Every Thought Captive


Now after the Sabbath, toward the dawn of the first day of the week, Mary Magdalene and the other Mary went to see the tomb. And behold, there was a great earthquake, for an angel of the Lord descended from heaven and came and rolled back the stone and sat on it. His appearance was like lightning, and his clothing white as snow. And for fear of him the guards trembled and became like dead men. But the angel said to the women, "Do not be afraid, for I know that you seek Jesus who was crucified. He is not here, for he has risen, as he said. Come, see the place where he lay. Then go quickly and tell his disciples that he has risen from the dead, and behold, he is going before you to Galilee; there you will see him. See, I have told you." So they departed quickly from the tomb with fear and great joy, and ran to tell his disciples. And behold, Jesus met them and said, "Greetings!" And they came up and took hold of his feet and worshiped him. Then Jesus said to them, "Do not be afraid; go and tell my brothers to go to Galilee, and there they will see me."

Matthew 28:1-10

How do you feel when someone says, “I told you so”? An interesting tension exists in the resurrection narratives in the Gospels. On one side, we have trembling guards and fearful women and perplexed disciples. Everyone seems so surprised by the empty tomb. On the other side, we have Jesus and angels, who don’t seem surprised in the least. “He is not here, for He has risen, as He said” (Matthew 28:6). What do we make of this angelic “I told you so”?

When people say, “I told you so,” they’re often trying to tear us down. But when the Lord says it, He intends to build us up. The various responses to the resurrection reveal a kind of scriptural amnesia. Confronted with the horror of the cross and the triumph of the resurrection, the disciples simply forget what the Scriptures say—and what the Lord Himself has said! As the news spreads, some of His followers remember His words (Luke 24:8), while others think it’s “an idle tale” and struggle to believe (Luke 24:11). Jesus even tells two travelers, “O foolish ones, and slow of heart to believe all that the prophets have spoken!” (Luke 24:25). Without question, the risen Christ wants His people to rejoice in His victory. But He also wants the resurrection to build their confidence in His word.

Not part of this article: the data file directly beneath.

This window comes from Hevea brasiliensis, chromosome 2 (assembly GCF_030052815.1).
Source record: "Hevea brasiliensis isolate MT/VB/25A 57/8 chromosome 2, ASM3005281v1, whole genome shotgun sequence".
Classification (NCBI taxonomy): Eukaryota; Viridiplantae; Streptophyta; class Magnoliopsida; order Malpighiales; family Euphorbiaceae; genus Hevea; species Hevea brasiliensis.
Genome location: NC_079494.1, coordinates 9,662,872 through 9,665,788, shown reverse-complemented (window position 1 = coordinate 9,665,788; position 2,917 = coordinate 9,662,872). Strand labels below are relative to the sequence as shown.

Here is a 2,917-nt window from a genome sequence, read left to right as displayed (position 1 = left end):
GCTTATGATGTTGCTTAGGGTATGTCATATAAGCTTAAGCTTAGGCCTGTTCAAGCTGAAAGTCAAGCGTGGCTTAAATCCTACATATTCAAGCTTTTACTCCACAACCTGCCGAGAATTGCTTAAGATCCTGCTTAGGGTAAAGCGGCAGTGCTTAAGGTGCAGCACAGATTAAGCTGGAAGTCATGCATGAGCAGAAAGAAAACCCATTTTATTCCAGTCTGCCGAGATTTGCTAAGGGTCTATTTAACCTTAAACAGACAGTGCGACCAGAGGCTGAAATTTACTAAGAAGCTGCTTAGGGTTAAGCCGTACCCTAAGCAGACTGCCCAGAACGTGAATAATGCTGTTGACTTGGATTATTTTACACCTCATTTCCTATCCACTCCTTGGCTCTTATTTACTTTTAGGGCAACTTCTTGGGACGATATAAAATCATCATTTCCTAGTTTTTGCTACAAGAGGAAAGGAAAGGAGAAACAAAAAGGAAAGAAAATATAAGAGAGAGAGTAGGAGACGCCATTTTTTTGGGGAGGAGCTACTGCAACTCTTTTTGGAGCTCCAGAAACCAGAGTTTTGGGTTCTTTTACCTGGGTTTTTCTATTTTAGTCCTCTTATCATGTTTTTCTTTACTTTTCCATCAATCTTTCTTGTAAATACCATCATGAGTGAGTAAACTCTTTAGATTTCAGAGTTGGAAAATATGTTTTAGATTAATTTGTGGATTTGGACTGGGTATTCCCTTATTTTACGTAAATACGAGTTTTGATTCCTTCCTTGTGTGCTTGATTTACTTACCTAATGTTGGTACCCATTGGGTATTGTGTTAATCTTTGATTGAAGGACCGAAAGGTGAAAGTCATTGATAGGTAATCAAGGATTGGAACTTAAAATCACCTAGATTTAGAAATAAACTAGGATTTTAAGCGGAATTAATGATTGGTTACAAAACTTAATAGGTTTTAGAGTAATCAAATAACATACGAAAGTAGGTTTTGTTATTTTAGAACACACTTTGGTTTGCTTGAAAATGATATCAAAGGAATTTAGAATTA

The Lord loves the argument from the greater to the lesser. “He who did not spare His own Son but gave Him up for us all, how will He not also with Him graciously give us all things?” (Romans 8:32). If God has already accomplished the greater thing (not sparing His own Son), how will He not also accomplish the lesser thing (graciously giving us all things)? The Lord’s “I told you so” suggests a similar argument. “If Christ has been faithful to His promise to rise again—as He said—how will He not also be faithful to every other promise He has made?” The resurrection invites us to take God at His word, to cultivate a humble confidence in His great and precious promises (2 Peter 1:4). Should we be shocked when God does what He says He would do?

By God’s grace, we can put this “argument” to work this week. If we’re anxious, we can cast our anxieties on Him, because He cares for us, as He said (1 Peter 5:7). If we’re tempted, we can be confident that He will provide a way out, as He said (1 Corinthians 10:12-13). If we’re lonely, we can trust that He will never leave or forsake us, as He said (Hebrews 13:5). If we feel inadequate to be His ambassadors, we can remember that our sufficiency is from Him, as He said (2 Corinthians 3:5). If we feel cut off from His love, we can remind ourselves that nothing can separate us from the love of God in Christ Jesus our Lord, as He said (Romans 8:37-39). If we’re facing death, we can be confident that we will be united with Him in His resurrection, as He said (Romans 6:5).

Friends, Christ is risen, as He said. All the promises of God have found their “Yes” in Jesus Christ (2 Corinthians 1:20)! May we come and see the glory of the risen Christ on full display in His word. May He cause our hearts to burn as He opens the Scriptures to us (Luke 24:32). And like the morning of the resurrection, may He give us joy to go and tell, as He said (Matthew 28:10).

About the Author

Photograph of Robby Higginbottom

Robby Higginbottom

Pastor of Community

Park Cities Presbyterian Church

Robby Higginbottom was born and raised in Dallas, Texas. Beginning in high school, he sensed the Lord calling him to pastoral ministry. Robby is a graduate of Highland Park High School, Duke University, and Redeemer Seminary. He currently serves as Pastor of Community at PCPC. Robby is married to Ann, and they have two children: Will and John.